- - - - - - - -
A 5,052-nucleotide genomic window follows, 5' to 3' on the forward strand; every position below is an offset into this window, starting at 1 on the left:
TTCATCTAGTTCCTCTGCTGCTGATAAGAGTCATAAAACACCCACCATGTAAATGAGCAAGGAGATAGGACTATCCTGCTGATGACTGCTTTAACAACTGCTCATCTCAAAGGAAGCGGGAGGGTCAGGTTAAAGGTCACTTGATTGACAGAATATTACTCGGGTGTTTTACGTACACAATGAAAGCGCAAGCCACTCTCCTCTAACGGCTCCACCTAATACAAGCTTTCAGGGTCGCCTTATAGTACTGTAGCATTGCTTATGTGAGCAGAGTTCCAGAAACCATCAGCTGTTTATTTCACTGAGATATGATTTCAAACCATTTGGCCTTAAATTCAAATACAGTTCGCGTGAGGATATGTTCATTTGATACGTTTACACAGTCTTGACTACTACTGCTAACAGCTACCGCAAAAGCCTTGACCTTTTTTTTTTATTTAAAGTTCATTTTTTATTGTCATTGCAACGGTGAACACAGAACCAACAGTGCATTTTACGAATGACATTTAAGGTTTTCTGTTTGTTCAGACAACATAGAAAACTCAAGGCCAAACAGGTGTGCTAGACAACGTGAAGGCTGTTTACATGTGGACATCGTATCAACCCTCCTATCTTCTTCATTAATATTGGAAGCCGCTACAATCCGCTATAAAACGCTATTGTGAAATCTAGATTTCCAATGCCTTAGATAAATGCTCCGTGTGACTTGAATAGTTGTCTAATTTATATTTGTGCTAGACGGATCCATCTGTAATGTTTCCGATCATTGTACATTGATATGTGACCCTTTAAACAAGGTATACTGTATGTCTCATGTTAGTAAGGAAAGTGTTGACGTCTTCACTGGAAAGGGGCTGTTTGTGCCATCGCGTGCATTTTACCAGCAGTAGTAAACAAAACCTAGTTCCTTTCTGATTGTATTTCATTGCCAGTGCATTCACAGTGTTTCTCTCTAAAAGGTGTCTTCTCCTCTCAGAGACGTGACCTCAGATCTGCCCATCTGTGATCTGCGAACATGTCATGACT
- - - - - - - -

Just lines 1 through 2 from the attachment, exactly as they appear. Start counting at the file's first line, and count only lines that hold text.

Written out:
A 5,052-nucleotide genomic window follows, 5' to 3' on the forward strand; every position below is an offset into this window, starting at 1 on the left:
TTCATCTAGTTCCTCTGCTGCTGATAAGAGTCATAAAACACCCACCATGTAAATGAGCAAGGAGATAGGACTATCCTGCTGATGACTGCTTTAACAACTGCTCATCTCAAAGGAAGCGGGAGGGTCAGGTTAAAGGTCACTTGATTGACAGAATATTACTCGGGTGTTTTACGTACACAATGAAAGCGCAAGCCACTCTCCTCTAACGGCTCCACCTAATACAAGCTTTCAGGGTCGCCTTATAGTACTGTAGCATTGCTTATGTGAGCAGAGTTCCAGAAACCATCAGCTGTTTATTTCACTGAGATATGATTTCAAACCATTTGGCCTTAAATTCAAATACAGTTCGCGTGAGGATATGTTCATTTGATACGTTTACACAGTCTTGACTACTACTGCTAACAGCTACCGCAAAAGCCTTGACCTTTTTTTTTTATTTAAAGTTCATTTTTTATTGTCATTGCAACGGTGAACACAGAACCAACAGTGCATTTTACGAATGACATTTAAGGTTTTCTGTTTGTTCAGACAACATAGAAAACTCAAGGCCAAACAGGTGTGCTAGACAACGTGAAGGCTGTTTACATGTGGACATCGTATCAACCCTCCTATCTTCTTCATTAATATTGGAAGCCGCTACAATCCGCTATAAAACGCTATTGTGAAATCTAGATTTCCAATGCCTTAGATAAATGCTCCGTGTGACTTGAATAGTTGTCTAATTTATATTTGTGCTAGACGGATCCATCTGTAATGTTTCCGATCATTGTACATTGATATGTGACCCTTTAAACAAGGTATACTGTATGTCTCATGTTAGTAAGGAAAGTGTTGACGTCTTCACTGGAAAGGGGCTGTTTGTGCCATCGCGTGCATTTTACCAGCAGTAGTAAACAAAACCTAGTTCCTTTCTGATTGTATTTCATTGCCAGTGCATTCACAGTGTTTCTCTCTAAAAGGTGTCTTCTCCTCTCAGAGACGTGACCTCAGATCTGCCCATCTGTGATCTGCGAACATGTCATGACT